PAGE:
Before the standout track and field seasons at LampeterStrasburg, before winning three gold medals as a senior and continuing his career at Duke University, Ezra Mellinger spent his winters as a high school freshman and sophomore on the Pioneers’ wrestling team.
“I was glad that I transitioned into doing winter track and stuff,” Mellinger, the former lightweight said over the phone recently, “but wrestling is a very special sport. There’s nothing better than being out on the mat with just one other person. I think a lot of my competitiveness sort of came from that, and it transitioned over into track.”
The competitiveness was a key ingredient for Mellinger once he went all in on the track and in the field, through a prep career that culminated with one of the most decorated runs in Lancaster-Lebanon League track and field history.
As a senior last year, Mellinger won Pennsylvania’s indoor state title in a recordsetting performance. The momentum carried into the spring season outdoors, where Mellinger capped his campaign with state-championship performances in the long jump and 200-meter dash.
It also earned him Lancaster County Sports Hall of Fame/ LNP Male Athlete of the Year honors for the 2018-19 school year. He and Donegal’s Mackenzie Allessie, the Female Athlete of the Year, will be honored at the annual Lancaster County Sports Hall of Fame banquet, being held Tuesday, Oct. 29, where Lampeter-Strasburg head track and field coach Calvin Esh and jumps coach Edward Lennex plan to accept the award on Mellinger’s behalf.
“That’s a huge honor,” Mellinger said. “When I think about it, there are so many student-athletes in this area, and just the fact that I was picked Athlete of the Year, it really struck me. I knew I was good, but I didn’t know everyone saw me as that good, so I was pretty awestruck about that.”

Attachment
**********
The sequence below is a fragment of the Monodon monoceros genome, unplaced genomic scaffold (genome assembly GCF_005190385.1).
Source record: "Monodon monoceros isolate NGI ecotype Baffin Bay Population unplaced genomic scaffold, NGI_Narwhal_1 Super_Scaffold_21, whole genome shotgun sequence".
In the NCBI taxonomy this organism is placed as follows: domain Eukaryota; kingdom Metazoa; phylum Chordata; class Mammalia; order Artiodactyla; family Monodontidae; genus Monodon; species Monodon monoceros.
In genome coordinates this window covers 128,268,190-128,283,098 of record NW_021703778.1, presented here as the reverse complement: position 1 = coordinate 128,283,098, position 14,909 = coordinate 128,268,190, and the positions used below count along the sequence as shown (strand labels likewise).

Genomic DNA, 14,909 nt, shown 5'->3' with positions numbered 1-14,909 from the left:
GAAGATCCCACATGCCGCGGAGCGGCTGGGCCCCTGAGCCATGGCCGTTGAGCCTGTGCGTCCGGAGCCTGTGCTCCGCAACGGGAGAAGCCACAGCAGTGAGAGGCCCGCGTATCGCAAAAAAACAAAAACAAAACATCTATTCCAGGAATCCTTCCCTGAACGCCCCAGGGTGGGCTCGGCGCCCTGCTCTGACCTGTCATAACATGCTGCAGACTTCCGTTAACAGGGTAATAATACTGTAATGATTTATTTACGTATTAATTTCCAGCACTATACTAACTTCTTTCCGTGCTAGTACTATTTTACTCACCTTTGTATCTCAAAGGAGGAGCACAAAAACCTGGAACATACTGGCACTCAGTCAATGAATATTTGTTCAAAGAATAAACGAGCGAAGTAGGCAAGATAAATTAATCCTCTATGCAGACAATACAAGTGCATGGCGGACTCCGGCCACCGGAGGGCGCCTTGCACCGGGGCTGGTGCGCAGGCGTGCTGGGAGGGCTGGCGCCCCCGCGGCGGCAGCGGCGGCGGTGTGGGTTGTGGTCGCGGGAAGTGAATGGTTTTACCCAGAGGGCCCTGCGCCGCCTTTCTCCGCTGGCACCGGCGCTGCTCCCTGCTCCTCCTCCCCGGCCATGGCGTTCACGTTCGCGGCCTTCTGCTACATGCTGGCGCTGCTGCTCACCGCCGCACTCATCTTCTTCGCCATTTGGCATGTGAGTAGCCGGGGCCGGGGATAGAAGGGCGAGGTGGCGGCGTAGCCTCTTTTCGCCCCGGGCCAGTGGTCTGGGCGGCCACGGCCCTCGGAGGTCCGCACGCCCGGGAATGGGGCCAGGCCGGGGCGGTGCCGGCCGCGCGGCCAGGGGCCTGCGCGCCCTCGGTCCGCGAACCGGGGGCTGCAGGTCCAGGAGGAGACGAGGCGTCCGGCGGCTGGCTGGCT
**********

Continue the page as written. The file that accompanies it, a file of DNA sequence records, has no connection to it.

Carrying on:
Ezra Mellinger soaked it all in while he stood on the infield on Day Two of the Lancaster-Le…
Since graduating from Lampeter-Strasburg in May, Mellinger finished 11th in the long jump at the New Balance Nationals Outdoor Championship in Greensboro, North Carolina.
He returned to that state in August to begin his freshman year at Duke. In between, Mellinger worked on the preseason training regimen outlined by Duke’s track and field coaches. The workouts have ratcheted up in intensity since he arrived on campus.
“It’s a little tiring,” Mellinger said. “It’s definitely the most work I’ve ever done. I feel like I’m getting into the best shape I’ve ever been. It’s hard on the body, but it feels good. I really enjoy it.”
Mellinger, who plans to focus his studies on science, said he also enjoys the campus setting.
“There are so many awesome resources here,” he said. “The weather is fantastic. It’s warm all the time, and super pretty. I really do love it here.”
Duke’s track and field schedule kicks off with indoor competitions in January, giving Mellinger a chance to acclimate to his new surroundings and to file away his high school memories of jumping 24 feet, 11.5 inches to claim a state title in February, and of mining gold in both the long jump and the 200 at leagues, districts and states.
“I definitely had time to take it in,” Mellinger said, “especially over the summer. After I was done competing, it really did sink in. Now, I just have my sights on my next big competition. I want to keep moving forward.”